In his book, The Power of the Myth, Joseph Campbell writes, “When you reach an advanced age and look back on your life, it can seem to have a consistent plan and order as though composed by a novelist. Events that when they happened seemed accidental or unimportant turn out to be indispensable turning points in the composition of a consistent plot. And just as your dreams are composed by an aspect of yourself by which your consciousness is unaware, your whole life is composed by the will within you. It is as though our lives are features of one great dream of a single dreamer, of which all the dream characters also dream. Everything links to everything else and is moved by the universal Will of God.
An ancient Indian myth talks about this idea and calls it the ‘net of Indra’ which is a net of gems where at every crossing of one thread over another there is a gem reflecting all the other reflective gems. Everything rising in mutual relationship to everything else.
In Unity, we think of a turning point as a sort of about face where everything looked black, suddenly light came. Where life hung in the balance, the turning point came; the crisis passed, and healing took place. Where there appeared to be no way to meet a situation and the way forward seemed completely blocked by a mountain of impossibilities, an idea came, help was unexpectedly offered, and solutions appeared. It was a turning point! It is as if we got on an elevator marked ‘Down’ and went “Up” instead! It's as if we had settled for failure, and suddenly someone proclaimed us the winner! It’s as if we had awakened out of a wonderful dream to find that it wasn’t a dream after all but wonderful reality! Unity sees turning points as opportunities for increased good, not a crisis or failure.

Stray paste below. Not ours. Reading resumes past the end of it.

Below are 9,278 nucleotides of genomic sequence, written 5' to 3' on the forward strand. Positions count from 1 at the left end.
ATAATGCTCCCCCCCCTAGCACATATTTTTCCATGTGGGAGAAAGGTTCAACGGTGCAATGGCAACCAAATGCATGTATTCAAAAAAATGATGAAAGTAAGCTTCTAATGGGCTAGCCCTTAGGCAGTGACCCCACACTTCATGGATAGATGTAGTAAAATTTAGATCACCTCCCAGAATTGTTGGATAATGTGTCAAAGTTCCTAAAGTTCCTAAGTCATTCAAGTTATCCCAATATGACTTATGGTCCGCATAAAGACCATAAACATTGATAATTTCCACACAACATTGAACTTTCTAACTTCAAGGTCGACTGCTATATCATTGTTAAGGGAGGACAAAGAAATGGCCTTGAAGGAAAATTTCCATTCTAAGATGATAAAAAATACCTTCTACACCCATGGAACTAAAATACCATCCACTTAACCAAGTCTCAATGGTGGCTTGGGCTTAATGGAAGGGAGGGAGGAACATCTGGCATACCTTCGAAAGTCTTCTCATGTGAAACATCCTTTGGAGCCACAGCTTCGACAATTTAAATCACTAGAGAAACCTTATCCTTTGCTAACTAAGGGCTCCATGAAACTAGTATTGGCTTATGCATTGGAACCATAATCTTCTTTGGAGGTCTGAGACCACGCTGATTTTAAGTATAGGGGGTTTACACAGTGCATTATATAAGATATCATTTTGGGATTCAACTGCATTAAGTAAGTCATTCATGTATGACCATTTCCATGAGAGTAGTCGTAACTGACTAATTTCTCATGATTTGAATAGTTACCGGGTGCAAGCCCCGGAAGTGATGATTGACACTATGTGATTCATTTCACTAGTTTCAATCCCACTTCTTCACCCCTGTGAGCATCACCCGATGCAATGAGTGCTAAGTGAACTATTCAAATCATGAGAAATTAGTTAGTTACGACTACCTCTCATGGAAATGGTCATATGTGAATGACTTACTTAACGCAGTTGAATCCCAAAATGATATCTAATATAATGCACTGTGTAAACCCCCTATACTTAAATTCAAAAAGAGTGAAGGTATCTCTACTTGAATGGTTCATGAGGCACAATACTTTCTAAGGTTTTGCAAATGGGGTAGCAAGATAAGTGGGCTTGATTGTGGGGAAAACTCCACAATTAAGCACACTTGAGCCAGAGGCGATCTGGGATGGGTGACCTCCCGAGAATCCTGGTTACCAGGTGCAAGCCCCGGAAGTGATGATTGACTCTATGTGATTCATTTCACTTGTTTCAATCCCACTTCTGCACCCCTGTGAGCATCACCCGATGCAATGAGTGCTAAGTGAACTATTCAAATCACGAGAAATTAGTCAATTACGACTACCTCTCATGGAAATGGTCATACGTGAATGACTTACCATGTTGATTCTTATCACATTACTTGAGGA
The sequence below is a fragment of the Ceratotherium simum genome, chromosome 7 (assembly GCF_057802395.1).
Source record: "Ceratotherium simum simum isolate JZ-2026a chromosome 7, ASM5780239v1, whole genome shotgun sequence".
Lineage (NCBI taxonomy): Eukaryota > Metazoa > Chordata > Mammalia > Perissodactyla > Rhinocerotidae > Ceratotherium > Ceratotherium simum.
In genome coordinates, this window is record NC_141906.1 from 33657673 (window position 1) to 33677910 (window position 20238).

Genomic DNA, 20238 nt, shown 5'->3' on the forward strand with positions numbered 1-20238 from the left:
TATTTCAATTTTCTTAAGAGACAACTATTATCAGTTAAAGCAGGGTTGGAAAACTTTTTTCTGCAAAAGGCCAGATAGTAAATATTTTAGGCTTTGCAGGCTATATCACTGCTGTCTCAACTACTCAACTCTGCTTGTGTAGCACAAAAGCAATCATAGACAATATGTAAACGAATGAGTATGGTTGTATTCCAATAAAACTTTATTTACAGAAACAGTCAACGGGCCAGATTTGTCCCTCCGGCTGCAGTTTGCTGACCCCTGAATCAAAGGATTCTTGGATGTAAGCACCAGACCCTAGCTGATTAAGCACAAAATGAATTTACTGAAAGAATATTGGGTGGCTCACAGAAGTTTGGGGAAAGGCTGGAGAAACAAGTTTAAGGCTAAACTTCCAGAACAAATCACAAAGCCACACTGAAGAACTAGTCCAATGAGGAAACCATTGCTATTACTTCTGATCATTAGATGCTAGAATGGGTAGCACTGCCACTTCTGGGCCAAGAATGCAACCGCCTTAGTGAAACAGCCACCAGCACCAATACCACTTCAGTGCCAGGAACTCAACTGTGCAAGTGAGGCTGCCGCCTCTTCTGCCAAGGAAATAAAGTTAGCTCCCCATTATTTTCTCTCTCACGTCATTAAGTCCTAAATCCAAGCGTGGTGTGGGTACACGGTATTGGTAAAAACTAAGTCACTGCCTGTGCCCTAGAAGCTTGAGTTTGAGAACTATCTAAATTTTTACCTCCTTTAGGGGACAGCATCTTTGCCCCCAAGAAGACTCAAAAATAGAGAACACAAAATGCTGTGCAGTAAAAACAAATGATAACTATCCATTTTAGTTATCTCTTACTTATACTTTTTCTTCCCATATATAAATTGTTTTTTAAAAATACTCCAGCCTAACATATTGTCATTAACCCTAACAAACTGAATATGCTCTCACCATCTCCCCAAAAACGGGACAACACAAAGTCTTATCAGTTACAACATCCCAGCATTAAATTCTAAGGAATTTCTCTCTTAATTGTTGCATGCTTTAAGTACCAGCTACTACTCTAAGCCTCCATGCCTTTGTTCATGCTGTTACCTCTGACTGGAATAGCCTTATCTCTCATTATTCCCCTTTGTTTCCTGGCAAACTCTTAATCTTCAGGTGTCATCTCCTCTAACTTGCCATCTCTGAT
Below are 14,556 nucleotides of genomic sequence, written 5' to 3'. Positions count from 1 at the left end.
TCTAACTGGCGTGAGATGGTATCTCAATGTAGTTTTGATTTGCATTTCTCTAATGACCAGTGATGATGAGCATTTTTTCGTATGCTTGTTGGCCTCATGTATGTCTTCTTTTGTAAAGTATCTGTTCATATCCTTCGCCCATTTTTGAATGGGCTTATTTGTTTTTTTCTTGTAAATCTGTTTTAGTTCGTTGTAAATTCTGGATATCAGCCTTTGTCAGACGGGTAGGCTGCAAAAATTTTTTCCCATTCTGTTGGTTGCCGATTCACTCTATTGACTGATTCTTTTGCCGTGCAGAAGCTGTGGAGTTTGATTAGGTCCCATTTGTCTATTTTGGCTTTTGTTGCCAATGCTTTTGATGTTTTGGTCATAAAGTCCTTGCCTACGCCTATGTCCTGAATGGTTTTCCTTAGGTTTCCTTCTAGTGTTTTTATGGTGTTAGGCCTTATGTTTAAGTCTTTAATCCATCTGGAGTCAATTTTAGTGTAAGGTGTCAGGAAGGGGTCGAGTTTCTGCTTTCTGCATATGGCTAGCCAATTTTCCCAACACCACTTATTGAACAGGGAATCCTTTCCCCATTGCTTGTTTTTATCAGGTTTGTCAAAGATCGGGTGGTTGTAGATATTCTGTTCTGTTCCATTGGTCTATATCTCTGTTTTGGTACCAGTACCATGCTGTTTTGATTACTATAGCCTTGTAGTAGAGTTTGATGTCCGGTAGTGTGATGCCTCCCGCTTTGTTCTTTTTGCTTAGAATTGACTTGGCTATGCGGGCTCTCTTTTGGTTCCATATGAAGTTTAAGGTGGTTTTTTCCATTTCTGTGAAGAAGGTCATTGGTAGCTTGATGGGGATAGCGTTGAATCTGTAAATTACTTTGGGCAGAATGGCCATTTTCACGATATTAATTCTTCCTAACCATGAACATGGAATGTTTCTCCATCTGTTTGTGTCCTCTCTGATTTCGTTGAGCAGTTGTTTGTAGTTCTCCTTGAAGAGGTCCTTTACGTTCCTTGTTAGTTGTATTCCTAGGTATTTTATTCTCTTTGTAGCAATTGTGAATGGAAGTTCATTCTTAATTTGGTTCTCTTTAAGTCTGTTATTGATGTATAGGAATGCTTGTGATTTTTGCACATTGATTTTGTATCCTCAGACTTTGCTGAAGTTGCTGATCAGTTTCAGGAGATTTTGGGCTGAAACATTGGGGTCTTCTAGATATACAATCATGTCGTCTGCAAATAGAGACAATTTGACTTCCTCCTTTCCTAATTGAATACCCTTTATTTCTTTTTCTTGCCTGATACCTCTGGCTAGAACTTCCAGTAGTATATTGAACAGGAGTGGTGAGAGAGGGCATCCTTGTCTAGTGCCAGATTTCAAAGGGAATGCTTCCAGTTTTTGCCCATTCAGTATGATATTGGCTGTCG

In Unity we say Turning Points are God’s road signs that say: “Stop! You’re going the wrong way! Turn Around! This is the way to health and happiness. This is the way to peace of mind. This is the way to fulfillment and success.”
I invite you to look back on your life and make a list of the experiences about which you can honestly say, “That was a turning point in my life!
Our soul can only find the path to the freedom that it is seeking by letting go and trusting in the Divine process that is working in and through all life. "For everything there is a season and a time for every purpose under Heaven."
What do you think?